Feb. 1 (Bloomberg) -- The euro fell for a third day against the dollar as Greece struggles to conclude debt-swap talks with creditors by the end of this week.
The 17-nation currency slid to a one-week low against the yen before Portugal sells bills today amid concern the nation will follow Greece in needing more aid to avoid default. The yen rose against all of its major peers even as Japanese Finance Minister Jun Azumi reiterated his stance today he will take “bold” steps to curb the currency’s strength if necessary.
“There are some concerns that talks may continue to drag on,” Lee Wai Tuck, a currency strategist at Forecast Pte in Singapore, said about the Greek debt negotiations. “The longer it drags on, the more likely the crisis will continue to worsen. It’s a sell on rallies market” for the euro.
The euro fell 0.3 percent from yesterday to $1.3039 as of 7:25 a.m. in London, after touching $1.3026, the lowest since Jan. 25. The currency slipped 0.5 percent to 99.31 yen, after sliding to 99.29 yen, the weakest since Jan. 23. The dollar dipped 0.2 percent to 76.13 yen, the least since Oct. 31.
Greece’s Prime Minister Lucas Papademos said yesterday he wants to bring the negotiations on a debt-swap agreement with his country’s creditors “to a successful conclusion by the end of the week.” He said he would try to meet German-led demands for a bigger debt writedown by investors and deeper budget cuts by his government.
Portugal will sell 105-day and 168-day bills today. Standard & Poor’s increased the number of Portuguese banks on “creditwatch negative” after it cut the sovereign rating of the country. Yields on Portugal’s two-year notes soared to a record 21.82 percent yesterday.
“There are concerns that Portugal may also need a second bailout,” said Forecast’s Lee, who expects the euro may fall below the Jan. 13 low of $1.2624, the weakest since August 2010. “If the economy slows even more, banks would come under more pressure,” he said.
The German government assumes the European Stability Mechanism, the region’s future permanent backstop, will have sufficient funds at its disposal, Finance Minister Wolfgang Schaeuble said in an interview on Deutschlandradio public radio. Greece must fulfill its obligations under its first aid program to qualify for aid from a second one, he said.
Europe’s crisis has increased demand for the yen, boosting it 7.1 percent over the past six months, the second-best performance after the dollar among the 10 currencies tracked by the Bloomberg Correlation-Weighted Indexes.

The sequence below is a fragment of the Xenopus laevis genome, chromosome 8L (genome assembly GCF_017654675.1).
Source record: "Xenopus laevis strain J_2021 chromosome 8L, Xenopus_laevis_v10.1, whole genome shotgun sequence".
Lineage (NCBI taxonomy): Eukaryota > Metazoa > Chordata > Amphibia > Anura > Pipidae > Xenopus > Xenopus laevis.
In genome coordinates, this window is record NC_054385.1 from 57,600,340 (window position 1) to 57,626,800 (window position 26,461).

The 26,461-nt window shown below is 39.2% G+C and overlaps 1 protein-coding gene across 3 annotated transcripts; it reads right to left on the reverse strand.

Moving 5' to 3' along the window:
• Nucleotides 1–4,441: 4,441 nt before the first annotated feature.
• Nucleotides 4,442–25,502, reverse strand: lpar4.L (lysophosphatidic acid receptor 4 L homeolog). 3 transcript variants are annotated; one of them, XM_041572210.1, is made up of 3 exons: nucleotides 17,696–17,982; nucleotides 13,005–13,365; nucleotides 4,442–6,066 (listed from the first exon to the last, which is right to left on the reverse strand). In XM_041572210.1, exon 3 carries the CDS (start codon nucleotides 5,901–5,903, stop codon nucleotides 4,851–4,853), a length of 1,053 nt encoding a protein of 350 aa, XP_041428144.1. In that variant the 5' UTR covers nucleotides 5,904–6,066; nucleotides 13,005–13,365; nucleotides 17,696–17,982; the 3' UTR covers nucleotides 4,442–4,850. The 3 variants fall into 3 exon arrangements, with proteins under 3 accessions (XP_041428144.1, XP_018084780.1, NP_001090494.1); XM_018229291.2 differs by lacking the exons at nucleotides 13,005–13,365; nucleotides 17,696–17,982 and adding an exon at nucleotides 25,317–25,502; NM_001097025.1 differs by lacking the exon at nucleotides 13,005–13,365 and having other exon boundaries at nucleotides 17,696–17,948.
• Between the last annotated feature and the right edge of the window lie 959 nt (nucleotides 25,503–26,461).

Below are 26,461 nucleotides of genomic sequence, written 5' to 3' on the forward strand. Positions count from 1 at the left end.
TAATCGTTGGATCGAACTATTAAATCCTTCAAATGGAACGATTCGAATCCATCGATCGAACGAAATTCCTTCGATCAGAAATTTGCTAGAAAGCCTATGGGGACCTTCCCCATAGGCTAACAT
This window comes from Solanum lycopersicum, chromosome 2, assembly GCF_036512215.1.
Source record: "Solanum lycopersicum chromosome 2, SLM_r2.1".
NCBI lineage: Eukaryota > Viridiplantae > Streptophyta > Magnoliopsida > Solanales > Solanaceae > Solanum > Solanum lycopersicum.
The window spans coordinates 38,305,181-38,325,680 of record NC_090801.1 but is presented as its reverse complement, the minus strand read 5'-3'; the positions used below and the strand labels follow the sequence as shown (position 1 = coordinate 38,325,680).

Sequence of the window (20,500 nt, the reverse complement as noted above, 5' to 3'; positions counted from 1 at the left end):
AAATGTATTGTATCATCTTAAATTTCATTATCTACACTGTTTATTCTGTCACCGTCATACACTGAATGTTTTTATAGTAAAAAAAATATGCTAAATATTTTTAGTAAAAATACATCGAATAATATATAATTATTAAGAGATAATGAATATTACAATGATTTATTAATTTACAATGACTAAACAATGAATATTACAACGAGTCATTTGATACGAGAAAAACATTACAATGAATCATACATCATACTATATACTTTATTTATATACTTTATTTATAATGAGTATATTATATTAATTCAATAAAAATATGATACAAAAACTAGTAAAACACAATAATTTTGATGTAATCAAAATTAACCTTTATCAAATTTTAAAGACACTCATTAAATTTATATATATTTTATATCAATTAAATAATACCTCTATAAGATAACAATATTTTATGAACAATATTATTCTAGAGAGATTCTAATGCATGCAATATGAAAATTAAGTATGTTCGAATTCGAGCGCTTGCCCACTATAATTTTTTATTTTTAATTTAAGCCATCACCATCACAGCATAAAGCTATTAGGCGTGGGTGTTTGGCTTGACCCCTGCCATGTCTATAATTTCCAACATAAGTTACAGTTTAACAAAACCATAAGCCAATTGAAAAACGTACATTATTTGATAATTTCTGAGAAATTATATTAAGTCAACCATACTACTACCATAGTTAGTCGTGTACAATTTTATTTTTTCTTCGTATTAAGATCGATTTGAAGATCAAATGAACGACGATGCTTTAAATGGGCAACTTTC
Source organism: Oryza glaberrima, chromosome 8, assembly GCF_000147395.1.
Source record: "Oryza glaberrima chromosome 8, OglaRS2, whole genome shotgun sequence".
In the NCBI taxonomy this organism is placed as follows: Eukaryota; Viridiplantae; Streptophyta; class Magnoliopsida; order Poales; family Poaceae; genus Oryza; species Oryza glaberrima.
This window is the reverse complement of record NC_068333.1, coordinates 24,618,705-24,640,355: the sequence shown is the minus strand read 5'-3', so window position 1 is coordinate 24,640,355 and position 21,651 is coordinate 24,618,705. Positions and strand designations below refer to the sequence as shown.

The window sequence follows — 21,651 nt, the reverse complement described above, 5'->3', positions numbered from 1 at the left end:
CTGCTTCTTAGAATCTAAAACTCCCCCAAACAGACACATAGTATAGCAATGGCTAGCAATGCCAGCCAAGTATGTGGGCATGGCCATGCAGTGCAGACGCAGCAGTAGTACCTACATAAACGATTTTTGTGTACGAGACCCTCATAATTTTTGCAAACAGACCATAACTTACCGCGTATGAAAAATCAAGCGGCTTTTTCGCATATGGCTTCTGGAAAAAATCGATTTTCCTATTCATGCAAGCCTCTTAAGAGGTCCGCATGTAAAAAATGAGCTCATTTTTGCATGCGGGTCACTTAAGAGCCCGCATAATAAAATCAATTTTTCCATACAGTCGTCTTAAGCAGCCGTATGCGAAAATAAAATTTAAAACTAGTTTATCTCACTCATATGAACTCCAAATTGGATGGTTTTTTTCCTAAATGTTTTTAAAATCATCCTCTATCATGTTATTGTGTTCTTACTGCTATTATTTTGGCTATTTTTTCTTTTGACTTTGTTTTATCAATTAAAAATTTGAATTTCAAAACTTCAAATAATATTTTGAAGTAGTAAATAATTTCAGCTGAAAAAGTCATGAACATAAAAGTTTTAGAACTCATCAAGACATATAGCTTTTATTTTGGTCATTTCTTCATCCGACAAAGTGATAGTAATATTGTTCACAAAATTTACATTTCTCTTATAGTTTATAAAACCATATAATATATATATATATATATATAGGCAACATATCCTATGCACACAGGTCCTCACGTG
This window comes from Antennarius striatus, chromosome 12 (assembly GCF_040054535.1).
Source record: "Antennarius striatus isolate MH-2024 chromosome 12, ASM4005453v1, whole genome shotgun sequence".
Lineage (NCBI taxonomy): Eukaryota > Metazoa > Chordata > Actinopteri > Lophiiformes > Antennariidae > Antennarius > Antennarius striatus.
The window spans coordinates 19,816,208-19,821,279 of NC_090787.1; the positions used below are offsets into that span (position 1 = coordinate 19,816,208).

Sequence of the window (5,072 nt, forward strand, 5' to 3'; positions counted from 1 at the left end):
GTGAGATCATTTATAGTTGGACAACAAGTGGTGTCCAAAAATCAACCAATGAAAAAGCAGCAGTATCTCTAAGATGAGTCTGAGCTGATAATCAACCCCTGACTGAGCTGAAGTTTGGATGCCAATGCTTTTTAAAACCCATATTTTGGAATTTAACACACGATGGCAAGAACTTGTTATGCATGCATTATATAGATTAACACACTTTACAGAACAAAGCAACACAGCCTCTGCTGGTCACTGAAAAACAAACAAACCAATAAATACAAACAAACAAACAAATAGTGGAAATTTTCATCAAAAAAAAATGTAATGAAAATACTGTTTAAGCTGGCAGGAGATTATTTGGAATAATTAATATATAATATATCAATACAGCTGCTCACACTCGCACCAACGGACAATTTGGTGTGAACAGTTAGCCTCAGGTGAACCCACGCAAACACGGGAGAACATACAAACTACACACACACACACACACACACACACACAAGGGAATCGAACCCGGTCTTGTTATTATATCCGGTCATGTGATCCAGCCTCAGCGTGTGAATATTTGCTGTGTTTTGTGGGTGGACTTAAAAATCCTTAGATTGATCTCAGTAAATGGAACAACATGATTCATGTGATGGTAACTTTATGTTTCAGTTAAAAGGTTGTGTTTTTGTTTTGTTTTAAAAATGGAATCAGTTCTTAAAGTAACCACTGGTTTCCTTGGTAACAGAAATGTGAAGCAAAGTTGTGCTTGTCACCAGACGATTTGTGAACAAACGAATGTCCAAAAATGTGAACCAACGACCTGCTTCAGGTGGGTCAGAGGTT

Japan may act if the yen approaches a new record against the dollar during Asian trading hours, according to Naohiko Baba, Goldman Sachs Group Inc.’s chief economist in Tokyo. It could attempt large-scale intervention and continue so-called stealth operations for several days, he wrote in a note today.
The nation’s government refrained from selling yen in the market last month, the Ministry of Finance said yesterday on its website. Japan sold the currency on Oct. 31 when it climbed to a postwar record of 75.35 per dollar.
“The yen will continue to be bought,” said Kurt Magnus, executive director of currency sales in Sydney at Nomura Holdings Inc., Japan’s biggest brokerage. The lack of volatility means there isn’t any urgency for Japan to intervene, he said.
The implied volatility of three-month options on Group of Seven currencies was at 10.6 percent after touching 10.1 percent on Jan. 23, the lowest since March, according to the JPMorgan G7 Volatility Index. A drop makes investments in currencies with higher lending rates more attractive because the risk in such trades is that market moves will erase profits.
--With assistance from Kristine Aquino in Singapore. Editors: Naoto Hosoda, Rocky Swift
To contact the reporters on this story: Masaki Kondo in Singapore at firstname.lastname@example.org; Mariko Ishikawa in Tokyo at email@example.com.
To contact the editor responsible for this story: Rocky Swift at firstname.lastname@example.org.